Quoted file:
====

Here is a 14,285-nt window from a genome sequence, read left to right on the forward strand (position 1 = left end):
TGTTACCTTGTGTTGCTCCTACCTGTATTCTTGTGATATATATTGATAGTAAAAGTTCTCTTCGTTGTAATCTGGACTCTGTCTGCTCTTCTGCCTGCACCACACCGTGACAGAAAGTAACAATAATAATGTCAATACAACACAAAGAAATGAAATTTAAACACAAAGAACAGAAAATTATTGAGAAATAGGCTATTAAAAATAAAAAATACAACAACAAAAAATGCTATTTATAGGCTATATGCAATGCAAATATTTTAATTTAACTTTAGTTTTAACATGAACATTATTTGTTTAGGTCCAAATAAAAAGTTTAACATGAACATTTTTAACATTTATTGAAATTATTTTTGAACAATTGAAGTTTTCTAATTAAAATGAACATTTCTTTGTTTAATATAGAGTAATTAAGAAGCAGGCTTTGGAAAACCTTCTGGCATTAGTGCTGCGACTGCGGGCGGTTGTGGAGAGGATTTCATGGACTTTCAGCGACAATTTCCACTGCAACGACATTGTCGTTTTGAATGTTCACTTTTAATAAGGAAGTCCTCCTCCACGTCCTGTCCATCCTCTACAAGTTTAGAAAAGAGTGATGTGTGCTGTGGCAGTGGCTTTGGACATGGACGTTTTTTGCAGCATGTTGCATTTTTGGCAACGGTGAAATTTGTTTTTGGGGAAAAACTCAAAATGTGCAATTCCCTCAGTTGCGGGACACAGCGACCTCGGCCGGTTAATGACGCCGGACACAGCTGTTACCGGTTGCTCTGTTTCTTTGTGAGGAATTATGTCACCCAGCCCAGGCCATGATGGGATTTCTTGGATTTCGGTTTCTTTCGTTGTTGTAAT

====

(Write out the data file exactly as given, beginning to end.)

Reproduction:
Here is a 14,285-nt window from a genome sequence, read left to right on the forward strand (position 1 = left end):
TGTTACCTTGTGTTGCTCCTACCTGTATTCTTGTGATATATATTGATAGTAAAAGTTCTCTTCGTTGTAATCTGGACTCTGTCTGCTCTTCTGCCTGCACCACACCGTGACAGAAAGTAACAATAATAATGTCAATACAACACAAAGAAATGAAATTTAAACACAAAGAACAGAAAATTATTGAGAAATAGGCTATTAAAAATAAAAAATACAACAACAAAAAATGCTATTTATAGGCTATATGCAATGCAAATATTTTAATTTAACTTTAGTTTTAACATGAACATTATTTGTTTAGGTCCAAATAAAAAGTTTAACATGAACATTTTTAACATTTATTGAAATTATTTTTGAACAATTGAAGTTTTCTAATTAAAATGAACATTTCTTTGTTTAATATAGAGTAATTAAGAAGCAGGCTTTGGAAAACCTTCTGGCATTAGTGCTGCGACTGCGGGCGGTTGTGGAGAGGATTTCATGGACTTTCAGCGACAATTTCCACTGCAACGACATTGTCGTTTTGAATGTTCACTTTTAATAAGGAAGTCCTCCTCCACGTCCTGTCCATCCTCTACAAGTTTAGAAAAGAGTGATGTGTGCTGTGGCAGTGGCTTTGGACATGGACGTTTTTTGCAGCATGTTGCATTTTTGGCAACGGTGAAATTTGTTTTTGGGGAAAAACTCAAAATGTGCAATTCCCTCAGTTGCGGGACACAGCGACCTCGGCCGGTTAATGACGCCGGACACAGCTGTTACCGGTTGCTCTGTTTCTTTGTGAGGAATTATGTCACCCAGCCCAGGCCATGATGGGATTTCTTGGATTTCGGTTTCTTTCGTTGTTGTAAT